By Jarrod Lopez (*)
HRWF (05.03.2020) – On 5 March, the Dzhankoysky District Court of the Republic of Crimea convicted Sergey Filatov and sentenced him to six years in prison. He is the first one of Jehovah’s Witnesses in Crimea to be convicted for the peaceful exercise of his beliefs since the 2017 Russian Supreme Court ruling that effectively banned the activity of Jehovah’s Witnesses in Russia and Crimea. Sergey and his wife, Natalya, have four children, two of whom are minors. He will appeal the conviction.
Jarrod Lopes, a spokesman for the world headquarters of Jehovah’s Witnesses, states: “We are deeply disturbed that the court sentenced Sergey to prison for six years, separating him from his wife and children. He is the first one of Jehovah’s Witnesses in Crimea to be convicted for so-called extremist activity. This bleak development in Crimea is the latest example of Russia exporting its patently extreme religious intolerance. Human rights advocates across the globe have publicly criticized Russia for its baseless attack on Jehovah’s Witnesses, internationally recognized as peaceful, societally responsible Christians. We hope that senior officials in Russia will soon correct the injustice being doled out in their local courts and that judges in Crimea will follow suit.”
Filatov Case Details
Sergey Filatov was first arrested in what was one of the largest special operations against Jehovah’s Witnesses in recent years. On the night of November 16, 2018, some 200 officers raided eight homes of Jehovah’s Witnesses in the area. More than 35 law-enforcement officers searched Sergey’s home, and about half of them were armed special forces soldiers. Sergey was questioned and then released.
This morning, the court sentenced him to prison because the prosecution claimed that he “undermines the foundations of constitutional order and the security of the state.” Yet all he is accused of is reading the Bible together with his friends in his own home.
The Filatov case is rife with falsifications. On the date (October 10, 2017) the investigators alleged a religious service was held in Filatov’s home, there actually was no such service, as proven by telephone records. The investigators unlawfully altered evidence; experts for the case did not present their credentials, as required by law; one of the witnesses for the prosecution gave false testimony, as proven by the testimony of other witnesses.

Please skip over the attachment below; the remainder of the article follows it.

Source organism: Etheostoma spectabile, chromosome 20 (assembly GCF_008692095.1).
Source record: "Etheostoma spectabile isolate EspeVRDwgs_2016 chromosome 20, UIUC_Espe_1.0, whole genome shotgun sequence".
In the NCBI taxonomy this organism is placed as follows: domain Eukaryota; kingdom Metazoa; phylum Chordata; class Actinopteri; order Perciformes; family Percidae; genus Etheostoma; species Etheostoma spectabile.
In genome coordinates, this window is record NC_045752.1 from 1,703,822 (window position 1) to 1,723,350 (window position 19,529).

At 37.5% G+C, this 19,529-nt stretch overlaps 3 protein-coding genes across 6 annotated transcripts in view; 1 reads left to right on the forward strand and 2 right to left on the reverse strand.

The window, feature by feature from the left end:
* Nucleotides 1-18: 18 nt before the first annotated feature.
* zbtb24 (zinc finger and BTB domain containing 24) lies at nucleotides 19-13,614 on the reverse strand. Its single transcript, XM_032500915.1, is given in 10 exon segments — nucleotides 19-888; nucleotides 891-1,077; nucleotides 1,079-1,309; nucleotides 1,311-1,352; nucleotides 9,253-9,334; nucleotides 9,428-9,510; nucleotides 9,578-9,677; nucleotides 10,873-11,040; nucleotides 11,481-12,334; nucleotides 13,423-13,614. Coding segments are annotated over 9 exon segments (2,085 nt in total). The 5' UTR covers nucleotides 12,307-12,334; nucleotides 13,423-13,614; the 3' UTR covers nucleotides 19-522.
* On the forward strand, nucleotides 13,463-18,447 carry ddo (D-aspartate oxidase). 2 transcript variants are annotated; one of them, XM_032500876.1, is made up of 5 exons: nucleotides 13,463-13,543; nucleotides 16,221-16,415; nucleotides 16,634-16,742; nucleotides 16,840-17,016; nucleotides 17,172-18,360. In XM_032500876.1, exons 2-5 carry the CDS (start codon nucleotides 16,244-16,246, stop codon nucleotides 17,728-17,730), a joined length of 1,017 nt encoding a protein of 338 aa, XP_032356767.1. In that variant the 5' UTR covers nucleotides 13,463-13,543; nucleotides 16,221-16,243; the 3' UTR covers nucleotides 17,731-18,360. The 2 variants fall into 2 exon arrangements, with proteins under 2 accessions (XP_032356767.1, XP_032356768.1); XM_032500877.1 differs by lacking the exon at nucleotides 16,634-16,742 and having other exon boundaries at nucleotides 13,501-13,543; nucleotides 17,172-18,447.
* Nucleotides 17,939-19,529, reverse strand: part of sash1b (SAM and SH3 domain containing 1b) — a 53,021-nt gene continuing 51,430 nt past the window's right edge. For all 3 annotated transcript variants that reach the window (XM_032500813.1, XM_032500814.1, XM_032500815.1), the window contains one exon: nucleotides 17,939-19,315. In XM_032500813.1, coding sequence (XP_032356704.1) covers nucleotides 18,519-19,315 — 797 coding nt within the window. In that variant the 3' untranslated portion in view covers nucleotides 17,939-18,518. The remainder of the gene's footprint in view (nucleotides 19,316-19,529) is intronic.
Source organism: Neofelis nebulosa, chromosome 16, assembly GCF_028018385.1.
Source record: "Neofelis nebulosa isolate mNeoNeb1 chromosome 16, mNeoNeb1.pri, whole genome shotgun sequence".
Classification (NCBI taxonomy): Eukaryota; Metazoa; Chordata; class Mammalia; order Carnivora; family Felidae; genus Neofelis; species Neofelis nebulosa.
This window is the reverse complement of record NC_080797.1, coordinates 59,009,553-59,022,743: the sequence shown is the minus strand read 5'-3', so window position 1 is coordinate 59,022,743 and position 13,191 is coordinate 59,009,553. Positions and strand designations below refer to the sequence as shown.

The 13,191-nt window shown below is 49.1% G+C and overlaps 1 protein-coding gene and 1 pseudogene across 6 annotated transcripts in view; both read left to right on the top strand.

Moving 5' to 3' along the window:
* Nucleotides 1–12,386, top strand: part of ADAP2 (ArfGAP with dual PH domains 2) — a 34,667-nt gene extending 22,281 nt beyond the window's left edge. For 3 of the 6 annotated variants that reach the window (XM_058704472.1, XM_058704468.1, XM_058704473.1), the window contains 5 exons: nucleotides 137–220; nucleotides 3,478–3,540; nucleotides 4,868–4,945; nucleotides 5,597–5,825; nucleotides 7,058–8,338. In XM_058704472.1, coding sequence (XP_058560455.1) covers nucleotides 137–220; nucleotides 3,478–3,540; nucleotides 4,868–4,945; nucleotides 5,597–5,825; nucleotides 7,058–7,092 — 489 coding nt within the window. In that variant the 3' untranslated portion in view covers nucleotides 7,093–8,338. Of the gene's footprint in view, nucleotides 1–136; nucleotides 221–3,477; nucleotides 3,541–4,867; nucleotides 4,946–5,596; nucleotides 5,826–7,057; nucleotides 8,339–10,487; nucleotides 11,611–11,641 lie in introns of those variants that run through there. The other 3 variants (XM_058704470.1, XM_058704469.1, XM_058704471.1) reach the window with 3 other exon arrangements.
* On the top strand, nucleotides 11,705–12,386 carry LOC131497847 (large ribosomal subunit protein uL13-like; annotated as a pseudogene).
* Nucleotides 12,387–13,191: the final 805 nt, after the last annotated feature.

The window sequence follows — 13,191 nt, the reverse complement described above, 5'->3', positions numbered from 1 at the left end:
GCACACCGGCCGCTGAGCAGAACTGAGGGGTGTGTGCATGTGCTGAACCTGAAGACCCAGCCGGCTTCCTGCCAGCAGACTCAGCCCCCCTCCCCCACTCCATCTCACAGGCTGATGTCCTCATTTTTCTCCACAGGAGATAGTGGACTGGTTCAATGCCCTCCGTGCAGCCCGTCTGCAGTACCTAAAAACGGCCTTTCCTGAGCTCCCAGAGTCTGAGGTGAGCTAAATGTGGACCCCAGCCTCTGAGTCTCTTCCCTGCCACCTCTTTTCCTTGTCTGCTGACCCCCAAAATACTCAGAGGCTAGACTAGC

“It is sad that the massive repression of faith, which has been unleashed by security services in dozens of regions of Russia, has reached Crimea,” states Yaroslav Sivulskiy, a spokesman for the European Association of Jehovah’s Witnesses. “Sergey Filatov was convicted of a grave criminal offense, as a dangerous enemy of the state, for a simple family worship service. The case is obviously trumped up. The investigation did not try to conceal its falsifications in the case, and the court clearly sympathized with the prosecution.”
Sergey Filatov is the 30th Jehovah’s Witness convicted in modern Russia and Crimea since 2017. His verdict was a consequence of the Supreme Court’s decision to liquidate all 22 local religious organizations (LROs) of Jehovah’s Witnesses in Crimea. In the less than 2 years of the LROs existence, they never received any fines, warnings, or other claims from the authorities.
Shortly following Sergey’s conviction, the Yalta City Court of the Republic of Crimea convicted Artem Gerasimov and fined him 400,000 rubles (over $6,000 U.S.). Artem was temporarily detained and interrogated on March 20, 2019, after Federal Security Service (FSB) officers raided eight homes of Jehovah’s Witnesses in the Crimean cities of Alupka and Yalta. During the searches, officers seized computers and other electronic devices along with Bibles. Subsequently, FSB investigators charged Artem with organizing extremist activities, merely for meeting with others to discuss the Bible. Artem will appeal his conviction.
Criminalization of Jehovah’s Witnesses in Crimea (Since 2017)
Convicted and sentenced to prison: 10
Pretrial detention: 26
Total convicted: 31
Total still under investigation: 316
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